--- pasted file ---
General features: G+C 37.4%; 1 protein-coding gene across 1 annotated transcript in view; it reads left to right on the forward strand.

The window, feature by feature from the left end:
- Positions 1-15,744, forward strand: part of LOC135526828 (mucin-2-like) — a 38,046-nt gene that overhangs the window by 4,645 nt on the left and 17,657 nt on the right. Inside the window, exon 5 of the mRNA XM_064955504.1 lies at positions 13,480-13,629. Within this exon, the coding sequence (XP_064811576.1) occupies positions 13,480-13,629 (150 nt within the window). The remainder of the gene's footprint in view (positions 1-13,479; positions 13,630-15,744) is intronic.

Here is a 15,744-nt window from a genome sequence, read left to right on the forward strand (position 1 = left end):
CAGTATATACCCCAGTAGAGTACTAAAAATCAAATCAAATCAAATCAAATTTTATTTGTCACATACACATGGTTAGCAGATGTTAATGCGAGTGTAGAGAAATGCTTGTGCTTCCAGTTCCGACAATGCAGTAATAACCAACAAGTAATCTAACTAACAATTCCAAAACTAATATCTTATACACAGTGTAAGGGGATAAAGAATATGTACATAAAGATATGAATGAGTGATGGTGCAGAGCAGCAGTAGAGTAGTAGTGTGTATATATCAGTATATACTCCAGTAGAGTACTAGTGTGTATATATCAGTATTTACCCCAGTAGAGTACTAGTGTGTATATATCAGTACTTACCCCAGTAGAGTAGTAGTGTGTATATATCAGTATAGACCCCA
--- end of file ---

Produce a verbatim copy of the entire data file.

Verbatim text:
General features: G+C 37.4%; 1 protein-coding gene across 1 annotated transcript in view; it reads left to right on the forward strand.

The window, feature by feature from the left end:
- Positions 1-15,744, forward strand: part of LOC135526828 (mucin-2-like) — a 38,046-nt gene that overhangs the window by 4,645 nt on the left and 17,657 nt on the right. Inside the window, exon 5 of the mRNA XM_064955504.1 lies at positions 13,480-13,629. Within this exon, the coding sequence (XP_064811576.1) occupies positions 13,480-13,629 (150 nt within the window). The remainder of the gene's footprint in view (positions 1-13,479; positions 13,630-15,744) is intronic.

Here is a 15,744-nt window from a genome sequence, read left to right on the forward strand (position 1 = left end):
CAGTATATACCCCAGTAGAGTACTAAAAATCAAATCAAATCAAATCAAATTTTATTTGTCACATACACATGGTTAGCAGATGTTAATGCGAGTGTAGAGAAATGCTTGTGCTTCCAGTTCCGACAATGCAGTAATAACCAACAAGTAATCTAACTAACAATTCCAAAACTAATATCTTATACACAGTGTAAGGGGATAAAGAATATGTACATAAAGATATGAATGAGTGATGGTGCAGAGCAGCAGTAGAGTAGTAGTGTGTATATATCAGTATATACTCCAGTAGAGTACTAGTGTGTATATATCAGTATTTACCCCAGTAGAGTACTAGTGTGTATATATCAGTACTTACCCCAGTAGAGTAGTAGTGTGTATATATCAGTATAGACCCCA